Angeline Murimirwa isn't a stranger to working with the Royal Family. As the regional executive director of CAMFED (Campaign for Female Education), she met with Prince Harry in 2018 when he travelled to Zambia and spoke to those involved in the organization. And on Friday (March 8), she shared the stage with Duchess Meghan at an event in honour of International Women's Day.
"The Duchess joining this panel means that she is providing a global platform for young women leaders," Angie told HELLO! Canada of the opportunity to speak with Meghan. "My CAMA sisters do amazing work supporting girls in some of the most remote rural communities."
Angie went on to speak candidly about her admiration for the former Suits star, who is expecting her first child around the end of April. "Meghan inspires me deeply as an individual,” she said. “I have great respect for the fact that she is a longstanding supporter of women’s rights, women’s empowerment, equal opportunities and equity, and the fact that she is now using her new position as The Duchess of Sussex to continue this work and activism is phenomenal, and attests to the fact that this is a deep passion. I think that’s also why so many women are inspired by her."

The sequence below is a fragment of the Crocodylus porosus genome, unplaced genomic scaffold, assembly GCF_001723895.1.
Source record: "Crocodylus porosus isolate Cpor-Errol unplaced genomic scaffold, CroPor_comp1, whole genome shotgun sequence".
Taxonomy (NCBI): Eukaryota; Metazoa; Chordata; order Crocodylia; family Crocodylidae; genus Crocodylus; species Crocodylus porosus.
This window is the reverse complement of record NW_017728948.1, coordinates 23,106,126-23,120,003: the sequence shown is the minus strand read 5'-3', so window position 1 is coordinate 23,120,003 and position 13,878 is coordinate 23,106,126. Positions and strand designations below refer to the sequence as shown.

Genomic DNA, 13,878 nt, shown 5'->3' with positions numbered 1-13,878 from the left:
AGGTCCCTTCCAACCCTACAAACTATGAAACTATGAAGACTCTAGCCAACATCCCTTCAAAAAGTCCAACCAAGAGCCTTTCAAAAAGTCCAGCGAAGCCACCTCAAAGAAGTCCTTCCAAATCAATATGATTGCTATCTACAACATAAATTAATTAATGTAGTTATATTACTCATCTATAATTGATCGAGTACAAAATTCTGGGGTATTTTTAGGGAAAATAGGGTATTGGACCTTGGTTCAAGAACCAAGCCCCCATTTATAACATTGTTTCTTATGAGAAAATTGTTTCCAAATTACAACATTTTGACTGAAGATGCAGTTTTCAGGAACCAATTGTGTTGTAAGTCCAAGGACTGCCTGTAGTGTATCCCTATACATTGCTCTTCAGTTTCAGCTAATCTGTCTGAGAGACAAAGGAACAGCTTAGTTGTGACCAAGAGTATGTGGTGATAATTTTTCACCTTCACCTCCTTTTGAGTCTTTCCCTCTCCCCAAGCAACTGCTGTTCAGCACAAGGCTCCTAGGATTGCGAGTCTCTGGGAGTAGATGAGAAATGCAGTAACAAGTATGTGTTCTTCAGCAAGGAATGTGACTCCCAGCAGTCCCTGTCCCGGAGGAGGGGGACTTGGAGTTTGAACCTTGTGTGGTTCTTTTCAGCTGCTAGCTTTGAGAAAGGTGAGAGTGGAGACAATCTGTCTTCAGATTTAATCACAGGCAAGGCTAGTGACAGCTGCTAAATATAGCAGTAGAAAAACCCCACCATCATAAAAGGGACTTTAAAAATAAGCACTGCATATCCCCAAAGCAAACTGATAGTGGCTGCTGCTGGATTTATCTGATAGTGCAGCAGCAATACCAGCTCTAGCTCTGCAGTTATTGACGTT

She went on to say the support her organization has received from the Royal Family has helped to educate people about the realities many women in rural Africa face. Prince Harry has long held Africa close to his heart, and focuses a great deal of his outreach work on the continent. It's no surprise that he's very supportive of CAMFED’s goal – to eradicate poverty through educating girls and empowering women. Since 1993, the organization has supported marginalized girls so they can go to school.
"Through the support of members of the Royal Family, we can be seen and heard, reaching a whole new audience," Angie said. "So this helps us to educate people all over the world, who will hopefully, in turn, help us to support millions more invisible girls through education."
Meghan certainly did inspire the audience at Friday's private panel. Sitting front and centre, the royal called upon the crowd to speak against all forms of injustice: "If things are wrong and there is a lack of justice and an inequality, someone needs to say something – and why can’t it be you?"
The duchess’s words were similar to the ones she shared at a U.N. Women's conference in New York City four years ago. “It is said that girls with dreams become women with vision,” she continued. “May we empower each other to carry out such vision – because it isn’t enough to simply talk about equality. One must believe it. And it isn’t enough to simply believe in it. One must work at it. Let us work at it. Together.”